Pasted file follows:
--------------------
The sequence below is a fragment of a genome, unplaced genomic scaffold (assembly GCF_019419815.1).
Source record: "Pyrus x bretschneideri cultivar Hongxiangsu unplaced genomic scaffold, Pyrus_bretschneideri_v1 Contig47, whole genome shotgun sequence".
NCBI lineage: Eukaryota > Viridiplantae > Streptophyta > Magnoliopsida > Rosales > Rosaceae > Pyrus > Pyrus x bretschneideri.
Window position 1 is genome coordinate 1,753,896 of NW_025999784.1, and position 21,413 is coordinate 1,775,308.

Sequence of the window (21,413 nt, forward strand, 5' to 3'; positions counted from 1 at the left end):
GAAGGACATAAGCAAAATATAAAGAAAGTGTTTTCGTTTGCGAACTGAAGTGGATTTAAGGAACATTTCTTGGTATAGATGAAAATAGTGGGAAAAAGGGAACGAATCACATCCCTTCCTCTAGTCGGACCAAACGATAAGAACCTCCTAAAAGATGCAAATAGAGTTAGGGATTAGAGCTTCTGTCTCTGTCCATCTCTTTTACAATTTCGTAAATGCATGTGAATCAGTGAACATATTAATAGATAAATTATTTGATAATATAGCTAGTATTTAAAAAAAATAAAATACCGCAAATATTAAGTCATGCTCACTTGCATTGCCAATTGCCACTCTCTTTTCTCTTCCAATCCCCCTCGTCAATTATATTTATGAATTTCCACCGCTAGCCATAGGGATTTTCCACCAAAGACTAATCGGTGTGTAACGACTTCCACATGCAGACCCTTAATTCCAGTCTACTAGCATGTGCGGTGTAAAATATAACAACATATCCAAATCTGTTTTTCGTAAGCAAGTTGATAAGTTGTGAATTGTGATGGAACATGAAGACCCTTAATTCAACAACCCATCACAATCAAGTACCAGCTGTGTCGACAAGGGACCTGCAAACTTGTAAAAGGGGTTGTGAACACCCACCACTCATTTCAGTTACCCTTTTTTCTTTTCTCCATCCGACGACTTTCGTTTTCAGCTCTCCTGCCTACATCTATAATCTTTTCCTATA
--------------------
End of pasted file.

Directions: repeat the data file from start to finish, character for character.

The sequence below is a fragment of a genome, unplaced genomic scaffold (assembly GCF_019419815.1).
Source record: "Pyrus x bretschneideri cultivar Hongxiangsu unplaced genomic scaffold, Pyrus_bretschneideri_v1 Contig47, whole genome shotgun sequence".
NCBI lineage: Eukaryota > Viridiplantae > Streptophyta > Magnoliopsida > Rosales > Rosaceae > Pyrus > Pyrus x bretschneideri.
Window position 1 is genome coordinate 1,753,896 of NW_025999784.1, and position 21,413 is coordinate 1,775,308.

Sequence of the window (21,413 nt, forward strand, 5' to 3'; positions counted from 1 at the left end):
GAAGGACATAAGCAAAATATAAAGAAAGTGTTTTCGTTTGCGAACTGAAGTGGATTTAAGGAACATTTCTTGGTATAGATGAAAATAGTGGGAAAAAGGGAACGAATCACATCCCTTCCTCTAGTCGGACCAAACGATAAGAACCTCCTAAAAGATGCAAATAGAGTTAGGGATTAGAGCTTCTGTCTCTGTCCATCTCTTTTACAATTTCGTAAATGCATGTGAATCAGTGAACATATTAATAGATAAATTATTTGATAATATAGCTAGTATTTAAAAAAAATAAAATACCGCAAATATTAAGTCATGCTCACTTGCATTGCCAATTGCCACTCTCTTTTCTCTTCCAATCCCCCTCGTCAATTATATTTATGAATTTCCACCGCTAGCCATAGGGATTTTCCACCAAAGACTAATCGGTGTGTAACGACTTCCACATGCAGACCCTTAATTCCAGTCTACTAGCATGTGCGGTGTAAAATATAACAACATATCCAAATCTGTTTTTCGTAAGCAAGTTGATAAGTTGTGAATTGTGATGGAACATGAAGACCCTTAATTCAACAACCCATCACAATCAAGTACCAGCTGTGTCGACAAGGGACCTGCAAACTTGTAAAAGGGGTTGTGAACACCCACCACTCATTTCAGTTACCCTTTTTTCTTTTCTCCATCCGACGACTTTCGTTTTCAGCTCTCCTGCCTACATCTATAATCTTTTCCTATA